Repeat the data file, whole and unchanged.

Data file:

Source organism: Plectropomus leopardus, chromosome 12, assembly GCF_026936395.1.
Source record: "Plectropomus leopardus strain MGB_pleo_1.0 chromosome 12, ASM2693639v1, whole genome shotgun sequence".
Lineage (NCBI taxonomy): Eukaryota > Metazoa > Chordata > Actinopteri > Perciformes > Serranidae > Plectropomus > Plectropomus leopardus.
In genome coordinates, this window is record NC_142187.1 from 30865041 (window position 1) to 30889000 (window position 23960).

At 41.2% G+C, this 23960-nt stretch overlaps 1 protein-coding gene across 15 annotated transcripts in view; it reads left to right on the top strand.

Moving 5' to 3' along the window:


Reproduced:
Source organism: Plectropomus leopardus, chromosome 12, assembly GCF_026936395.1.
Source record: "Plectropomus leopardus strain MGB_pleo_1.0 chromosome 12, ASM2693639v1, whole genome shotgun sequence".
Lineage (NCBI taxonomy): Eukaryota > Metazoa > Chordata > Actinopteri > Perciformes > Serranidae > Plectropomus > Plectropomus leopardus.
In genome coordinates, this window is record NC_142187.1 from 30865041 (window position 1) to 30889000 (window position 23960).

At 41.2% G+C, this 23960-nt stretch overlaps 1 protein-coding gene across 15 annotated transcripts in view; it reads left to right on the top strand.

Moving 5' to 3' along the window: